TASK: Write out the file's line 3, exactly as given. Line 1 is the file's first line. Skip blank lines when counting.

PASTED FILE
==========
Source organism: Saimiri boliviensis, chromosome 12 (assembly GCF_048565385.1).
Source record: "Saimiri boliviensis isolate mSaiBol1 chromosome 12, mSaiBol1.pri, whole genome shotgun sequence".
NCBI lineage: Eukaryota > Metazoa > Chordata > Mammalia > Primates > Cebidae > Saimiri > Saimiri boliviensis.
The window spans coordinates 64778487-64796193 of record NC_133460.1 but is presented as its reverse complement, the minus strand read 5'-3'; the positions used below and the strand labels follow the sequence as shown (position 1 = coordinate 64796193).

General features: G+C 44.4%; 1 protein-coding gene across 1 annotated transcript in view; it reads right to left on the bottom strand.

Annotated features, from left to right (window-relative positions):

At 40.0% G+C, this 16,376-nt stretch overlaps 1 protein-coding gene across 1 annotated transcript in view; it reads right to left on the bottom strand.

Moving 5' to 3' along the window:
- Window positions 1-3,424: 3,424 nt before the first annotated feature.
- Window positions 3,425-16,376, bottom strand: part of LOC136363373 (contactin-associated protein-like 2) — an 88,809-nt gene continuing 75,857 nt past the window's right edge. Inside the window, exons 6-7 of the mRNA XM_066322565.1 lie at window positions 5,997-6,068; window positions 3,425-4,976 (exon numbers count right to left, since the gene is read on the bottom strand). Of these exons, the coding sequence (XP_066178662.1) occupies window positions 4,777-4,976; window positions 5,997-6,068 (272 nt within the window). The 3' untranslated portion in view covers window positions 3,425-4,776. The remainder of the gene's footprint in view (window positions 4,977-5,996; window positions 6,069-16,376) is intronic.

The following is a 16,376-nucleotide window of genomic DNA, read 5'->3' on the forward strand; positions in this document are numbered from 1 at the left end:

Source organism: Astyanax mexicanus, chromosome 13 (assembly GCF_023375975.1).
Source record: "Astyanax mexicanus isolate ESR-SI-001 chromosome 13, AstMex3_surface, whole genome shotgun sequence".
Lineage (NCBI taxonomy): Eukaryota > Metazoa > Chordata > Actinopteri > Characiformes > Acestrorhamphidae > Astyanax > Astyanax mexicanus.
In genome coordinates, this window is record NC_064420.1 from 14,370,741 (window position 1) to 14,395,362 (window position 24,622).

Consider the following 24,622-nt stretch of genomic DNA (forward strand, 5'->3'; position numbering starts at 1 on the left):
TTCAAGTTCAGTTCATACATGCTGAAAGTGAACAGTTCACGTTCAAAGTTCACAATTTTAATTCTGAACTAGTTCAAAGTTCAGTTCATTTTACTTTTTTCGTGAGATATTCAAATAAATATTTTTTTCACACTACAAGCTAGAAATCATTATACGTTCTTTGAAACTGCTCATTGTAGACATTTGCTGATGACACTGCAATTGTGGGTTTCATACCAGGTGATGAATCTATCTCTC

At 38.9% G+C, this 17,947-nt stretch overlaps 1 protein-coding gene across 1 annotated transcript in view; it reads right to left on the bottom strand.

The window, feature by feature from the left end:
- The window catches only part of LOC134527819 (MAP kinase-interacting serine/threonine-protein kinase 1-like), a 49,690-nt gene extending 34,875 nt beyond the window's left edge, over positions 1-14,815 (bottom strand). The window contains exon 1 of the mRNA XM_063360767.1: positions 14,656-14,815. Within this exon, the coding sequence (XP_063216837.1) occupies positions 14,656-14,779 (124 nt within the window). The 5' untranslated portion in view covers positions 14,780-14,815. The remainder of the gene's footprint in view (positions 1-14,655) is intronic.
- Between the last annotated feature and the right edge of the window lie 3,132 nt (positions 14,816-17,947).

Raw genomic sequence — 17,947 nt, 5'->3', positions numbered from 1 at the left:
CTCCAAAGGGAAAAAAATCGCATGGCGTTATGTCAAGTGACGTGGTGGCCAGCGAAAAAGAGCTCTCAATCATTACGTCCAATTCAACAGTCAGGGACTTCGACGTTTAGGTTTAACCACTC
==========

NCBI lineage: Eukaryota > Metazoa > Chordata > Mammalia > Primates > Cebidae > Saimiri > Saimiri boliviensis.